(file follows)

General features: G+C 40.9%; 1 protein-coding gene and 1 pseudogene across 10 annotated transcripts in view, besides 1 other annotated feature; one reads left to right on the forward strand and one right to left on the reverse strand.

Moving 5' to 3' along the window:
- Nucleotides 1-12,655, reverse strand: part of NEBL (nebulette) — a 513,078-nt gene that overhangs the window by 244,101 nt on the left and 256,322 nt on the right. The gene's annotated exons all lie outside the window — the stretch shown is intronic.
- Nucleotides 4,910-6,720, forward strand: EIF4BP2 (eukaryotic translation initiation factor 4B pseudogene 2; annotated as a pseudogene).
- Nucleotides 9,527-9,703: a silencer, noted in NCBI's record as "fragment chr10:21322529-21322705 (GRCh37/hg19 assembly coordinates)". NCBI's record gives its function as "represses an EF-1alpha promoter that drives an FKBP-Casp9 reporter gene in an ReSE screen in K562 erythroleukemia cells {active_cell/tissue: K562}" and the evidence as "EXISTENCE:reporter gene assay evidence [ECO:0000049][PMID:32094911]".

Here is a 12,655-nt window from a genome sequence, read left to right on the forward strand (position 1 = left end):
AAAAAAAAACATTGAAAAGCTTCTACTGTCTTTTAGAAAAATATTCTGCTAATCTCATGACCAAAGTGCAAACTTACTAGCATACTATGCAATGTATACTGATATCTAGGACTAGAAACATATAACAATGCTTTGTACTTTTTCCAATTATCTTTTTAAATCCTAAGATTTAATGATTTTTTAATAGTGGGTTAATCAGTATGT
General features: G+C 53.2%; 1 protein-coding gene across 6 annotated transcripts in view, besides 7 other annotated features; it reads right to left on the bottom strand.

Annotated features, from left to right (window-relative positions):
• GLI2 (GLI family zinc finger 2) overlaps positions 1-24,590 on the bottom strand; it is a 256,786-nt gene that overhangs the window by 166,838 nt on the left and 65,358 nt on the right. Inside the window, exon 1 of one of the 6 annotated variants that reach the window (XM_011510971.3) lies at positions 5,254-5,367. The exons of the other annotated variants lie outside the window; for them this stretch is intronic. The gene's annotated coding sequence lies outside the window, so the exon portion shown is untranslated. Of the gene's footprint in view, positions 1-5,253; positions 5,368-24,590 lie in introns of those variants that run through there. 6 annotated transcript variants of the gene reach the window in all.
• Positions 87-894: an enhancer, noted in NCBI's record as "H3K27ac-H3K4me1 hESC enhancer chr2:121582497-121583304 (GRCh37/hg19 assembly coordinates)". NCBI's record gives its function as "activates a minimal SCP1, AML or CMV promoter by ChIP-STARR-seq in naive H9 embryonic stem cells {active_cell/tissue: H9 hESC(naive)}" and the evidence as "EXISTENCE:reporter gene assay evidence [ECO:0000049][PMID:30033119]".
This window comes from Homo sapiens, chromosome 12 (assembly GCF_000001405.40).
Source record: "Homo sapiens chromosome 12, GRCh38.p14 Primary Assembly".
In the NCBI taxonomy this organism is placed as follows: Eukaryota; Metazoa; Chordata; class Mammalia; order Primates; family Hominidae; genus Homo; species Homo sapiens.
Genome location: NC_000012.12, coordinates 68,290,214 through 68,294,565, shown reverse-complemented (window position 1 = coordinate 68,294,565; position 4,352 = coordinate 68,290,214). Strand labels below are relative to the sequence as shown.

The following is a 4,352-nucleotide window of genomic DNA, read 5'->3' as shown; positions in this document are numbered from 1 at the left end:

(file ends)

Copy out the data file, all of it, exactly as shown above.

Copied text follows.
General features: G+C 40.9%; 1 protein-coding gene and 1 pseudogene across 10 annotated transcripts in view, besides 1 other annotated feature; one reads left to right on the forward strand and one right to left on the reverse strand.

Moving 5' to 3' along the window:
- Nucleotides 1-12,655, reverse strand: part of NEBL (nebulette) — a 513,078-nt gene that overhangs the window by 244,101 nt on the left and 256,322 nt on the right. The gene's annotated exons all lie outside the window — the stretch shown is intronic.
- Nucleotides 4,910-6,720, forward strand: EIF4BP2 (eukaryotic translation initiation factor 4B pseudogene 2; annotated as a pseudogene).
- Nucleotides 9,527-9,703: a silencer, noted in NCBI's record as "fragment chr10:21322529-21322705 (GRCh37/hg19 assembly coordinates)". NCBI's record gives its function as "represses an EF-1alpha promoter that drives an FKBP-Casp9 reporter gene in an ReSE screen in K562 erythroleukemia cells {active_cell/tissue: K562}" and the evidence as "EXISTENCE:reporter gene assay evidence [ECO:0000049][PMID:32094911]".

Here is a 12,655-nt window from a genome sequence, read left to right on the forward strand (position 1 = left end):
AAAAAAAAACATTGAAAAGCTTCTACTGTCTTTTAGAAAAATATTCTGCTAATCTCATGACCAAAGTGCAAACTTACTAGCATACTATGCAATGTATACTGATATCTAGGACTAGAAACATATAACAATGCTTTGTACTTTTTCCAATTATCTTTTTAAATCCTAAGATTTAATGATTTTTTAATAGTGGGTTAATCAGTATGT
General features: G+C 53.2%; 1 protein-coding gene across 6 annotated transcripts in view, besides 7 other annotated features; it reads right to left on the bottom strand.

Annotated features, from left to right (window-relative positions):
• GLI2 (GLI family zinc finger 2) overlaps positions 1-24,590 on the bottom strand; it is a 256,786-nt gene that overhangs the window by 166,838 nt on the left and 65,358 nt on the right. Inside the window, exon 1 of one of the 6 annotated variants that reach the window (XM_011510971.3) lies at positions 5,254-5,367. The exons of the other annotated variants lie outside the window; for them this stretch is intronic. The gene's annotated coding sequence lies outside the window, so the exon portion shown is untranslated. Of the gene's footprint in view, positions 1-5,253; positions 5,368-24,590 lie in introns of those variants that run through there. 6 annotated transcript variants of the gene reach the window in all.
• Positions 87-894: an enhancer, noted in NCBI's record as "H3K27ac-H3K4me1 hESC enhancer chr2:121582497-121583304 (GRCh37/hg19 assembly coordinates)". NCBI's record gives its function as "activates a minimal SCP1, AML or CMV promoter by ChIP-STARR-seq in naive H9 embryonic stem cells {active_cell/tissue: H9 hESC(naive)}" and the evidence as "EXISTENCE:reporter gene assay evidence [ECO:0000049][PMID:30033119]".
This window comes from Homo sapiens, chromosome 12 (assembly GCF_000001405.40).
Source record: "Homo sapiens chromosome 12, GRCh38.p14 Primary Assembly".
In the NCBI taxonomy this organism is placed as follows: Eukaryota; Metazoa; Chordata; class Mammalia; order Primates; family Hominidae; genus Homo; species Homo sapiens.
Genome location: NC_000012.12, coordinates 68,290,214 through 68,294,565, shown reverse-complemented (window position 1 = coordinate 68,294,565; position 4,352 = coordinate 68,290,214). Strand labels below are relative to the sequence as shown.

The following is a 4,352-nucleotide window of genomic DNA, read 5'->3' as shown; positions in this document are numbered from 1 at the left end: